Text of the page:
Contributions to STEMM
Dr. Trivedi is an infectious disease physician who “works with a team of talented people (infection preventionists) whose focus is to ensure a safe and healthy environment for our patients and employees by reducing health care associated infections and preventing the transmission of infectious agents such as MRSA, COVID-19, and influenza,” she said.
Dr. Trivedi enjoys the collegiality of her position, which allows her to “partner with nursing staff, physicians and other licensed providers, environmental services, and many others in developing safe processes and protocols for managing central lines, indwelling urinary catheters, surgery, and the hospital water supply. We are also liaisons with the county, state, and federal health departments.”
“My uncle is a cardiologist and I remember wanting to be a doctor even at the age of 10,” Dr. Trivedi said of her early aspirations in medicine. “I really enjoyed my 5th grade science class and read the whole book on the first day of school! Later that year, I was selected into TAG and all through middle and high school really enjoyed science (except chemistry in 10th grade).”
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“I really enjoy taking care of our hospitalized patients and having the opportunity to work with trainees and colleagues when I’m on service."
"The COVID-19 pandemic also brought me closer to so many of our employees – staff and faculty. It was an honor and a privilege to be able to answer their questions, address their concerns, and guide them through so much uncertainty.”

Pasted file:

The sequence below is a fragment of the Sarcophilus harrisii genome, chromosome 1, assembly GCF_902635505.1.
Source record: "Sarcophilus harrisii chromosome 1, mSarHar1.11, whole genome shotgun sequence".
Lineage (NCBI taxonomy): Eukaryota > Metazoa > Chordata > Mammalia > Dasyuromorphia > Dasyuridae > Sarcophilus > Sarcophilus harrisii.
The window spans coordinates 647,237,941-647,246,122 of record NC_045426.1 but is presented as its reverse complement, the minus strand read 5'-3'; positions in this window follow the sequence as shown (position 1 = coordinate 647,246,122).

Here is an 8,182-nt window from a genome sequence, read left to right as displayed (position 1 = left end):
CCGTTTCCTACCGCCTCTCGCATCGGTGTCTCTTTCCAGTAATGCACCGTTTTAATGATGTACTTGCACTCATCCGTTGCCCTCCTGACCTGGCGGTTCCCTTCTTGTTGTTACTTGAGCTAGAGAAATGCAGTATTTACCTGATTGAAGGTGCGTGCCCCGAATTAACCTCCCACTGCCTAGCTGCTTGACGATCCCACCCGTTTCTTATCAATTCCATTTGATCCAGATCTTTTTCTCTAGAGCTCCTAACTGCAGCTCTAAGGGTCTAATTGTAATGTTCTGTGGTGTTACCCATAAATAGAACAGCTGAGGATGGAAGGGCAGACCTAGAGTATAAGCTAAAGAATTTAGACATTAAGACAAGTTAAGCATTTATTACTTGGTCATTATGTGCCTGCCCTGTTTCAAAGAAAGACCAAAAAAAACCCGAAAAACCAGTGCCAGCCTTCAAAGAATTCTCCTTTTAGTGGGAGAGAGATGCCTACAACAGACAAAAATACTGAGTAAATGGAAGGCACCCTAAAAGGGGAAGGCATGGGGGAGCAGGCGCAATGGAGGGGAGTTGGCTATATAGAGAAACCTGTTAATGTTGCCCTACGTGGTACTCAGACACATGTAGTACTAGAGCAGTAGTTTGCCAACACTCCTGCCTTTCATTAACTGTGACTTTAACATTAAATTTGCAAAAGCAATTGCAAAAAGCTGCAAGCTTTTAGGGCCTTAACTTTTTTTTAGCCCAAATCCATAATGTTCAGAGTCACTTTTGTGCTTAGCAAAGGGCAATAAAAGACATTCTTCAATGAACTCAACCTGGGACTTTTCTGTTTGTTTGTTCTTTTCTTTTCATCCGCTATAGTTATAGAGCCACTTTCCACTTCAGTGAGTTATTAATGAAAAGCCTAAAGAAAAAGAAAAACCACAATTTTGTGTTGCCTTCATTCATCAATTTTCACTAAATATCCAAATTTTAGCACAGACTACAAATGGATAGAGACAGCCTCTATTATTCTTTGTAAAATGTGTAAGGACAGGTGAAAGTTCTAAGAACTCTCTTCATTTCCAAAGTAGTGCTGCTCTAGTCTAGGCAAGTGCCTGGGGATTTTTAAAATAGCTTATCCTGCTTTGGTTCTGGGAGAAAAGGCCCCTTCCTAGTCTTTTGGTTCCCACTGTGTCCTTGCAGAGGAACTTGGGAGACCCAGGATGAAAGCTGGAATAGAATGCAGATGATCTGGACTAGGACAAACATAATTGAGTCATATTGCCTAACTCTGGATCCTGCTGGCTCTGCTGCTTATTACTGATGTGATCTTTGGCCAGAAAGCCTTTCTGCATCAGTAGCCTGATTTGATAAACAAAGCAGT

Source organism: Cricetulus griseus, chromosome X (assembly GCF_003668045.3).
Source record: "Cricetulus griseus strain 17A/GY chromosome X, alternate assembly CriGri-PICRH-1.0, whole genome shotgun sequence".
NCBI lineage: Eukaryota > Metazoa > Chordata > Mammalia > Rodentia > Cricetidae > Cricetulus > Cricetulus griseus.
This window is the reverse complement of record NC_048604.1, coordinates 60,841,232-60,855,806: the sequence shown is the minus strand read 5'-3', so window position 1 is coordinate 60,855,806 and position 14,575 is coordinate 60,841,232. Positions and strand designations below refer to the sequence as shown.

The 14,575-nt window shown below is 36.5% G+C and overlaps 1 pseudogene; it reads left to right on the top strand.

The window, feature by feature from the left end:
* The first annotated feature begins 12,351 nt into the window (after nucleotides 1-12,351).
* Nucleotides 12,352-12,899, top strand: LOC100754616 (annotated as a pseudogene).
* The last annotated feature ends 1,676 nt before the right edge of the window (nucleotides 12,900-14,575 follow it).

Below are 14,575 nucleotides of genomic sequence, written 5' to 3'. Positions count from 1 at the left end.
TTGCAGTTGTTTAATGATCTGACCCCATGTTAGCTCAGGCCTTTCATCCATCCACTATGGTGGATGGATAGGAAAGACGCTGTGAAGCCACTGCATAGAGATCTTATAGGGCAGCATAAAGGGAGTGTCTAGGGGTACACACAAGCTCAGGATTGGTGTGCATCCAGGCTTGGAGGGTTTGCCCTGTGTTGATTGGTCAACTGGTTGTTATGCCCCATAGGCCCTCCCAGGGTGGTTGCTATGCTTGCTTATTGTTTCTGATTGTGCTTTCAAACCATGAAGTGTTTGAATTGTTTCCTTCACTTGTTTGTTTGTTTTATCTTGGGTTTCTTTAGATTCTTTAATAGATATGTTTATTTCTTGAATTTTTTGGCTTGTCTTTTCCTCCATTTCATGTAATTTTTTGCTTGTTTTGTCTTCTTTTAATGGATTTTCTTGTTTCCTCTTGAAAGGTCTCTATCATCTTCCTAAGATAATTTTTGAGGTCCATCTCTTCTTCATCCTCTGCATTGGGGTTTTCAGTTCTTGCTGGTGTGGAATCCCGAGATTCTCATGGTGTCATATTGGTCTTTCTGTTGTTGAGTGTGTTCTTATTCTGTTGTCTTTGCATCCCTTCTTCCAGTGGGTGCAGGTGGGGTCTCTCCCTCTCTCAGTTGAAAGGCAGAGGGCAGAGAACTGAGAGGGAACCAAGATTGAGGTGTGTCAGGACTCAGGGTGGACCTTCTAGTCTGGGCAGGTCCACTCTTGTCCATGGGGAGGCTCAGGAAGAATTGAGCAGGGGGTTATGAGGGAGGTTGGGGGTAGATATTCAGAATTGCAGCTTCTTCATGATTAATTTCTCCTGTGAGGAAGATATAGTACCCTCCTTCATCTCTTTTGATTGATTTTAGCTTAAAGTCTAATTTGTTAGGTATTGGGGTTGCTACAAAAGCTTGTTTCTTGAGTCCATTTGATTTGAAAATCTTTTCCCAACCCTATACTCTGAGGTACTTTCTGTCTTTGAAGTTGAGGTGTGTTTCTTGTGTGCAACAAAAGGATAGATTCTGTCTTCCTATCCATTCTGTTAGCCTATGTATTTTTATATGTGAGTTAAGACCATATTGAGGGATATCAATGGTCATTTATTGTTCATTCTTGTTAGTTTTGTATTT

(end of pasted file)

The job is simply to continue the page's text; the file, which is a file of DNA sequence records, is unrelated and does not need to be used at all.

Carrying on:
Dr. Trivedi said she also “loves mentoring junior faculty, especially women, and guiding them through academia and navigating workplace challenges.”
She sees her recognition in the Celebrating Breakthroughs Together Project as an honor made possible by the outstanding women who came before her. “Women have always served an instrumental role in history and in society – medicine is no exception. Every single woman at UT Southwestern and our partner institutions is paving the way for those who come after us. It is a beautiful thing to see UT Southwestern celebrating women and their contributions to medicine and science, and it is an honor be among those.”
“I didn’t get into any six- or seven-year combined college-medical school programs like my cousin did,” Dr. Trivedi said. However, “I went to an Ivy League school instead and had an amazing education.”
While “in medical school, I wasn’t sure what I wanted to do and didn’t match in a program of my choosing for internship/residency. I struggled with that but over the years, I have learned that usually things turn out the way they were meant to."
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"I have also realized the importance of my own well-being and taking that into my own hands. I think my biggest challenge was sometimes not diversifying my interests.”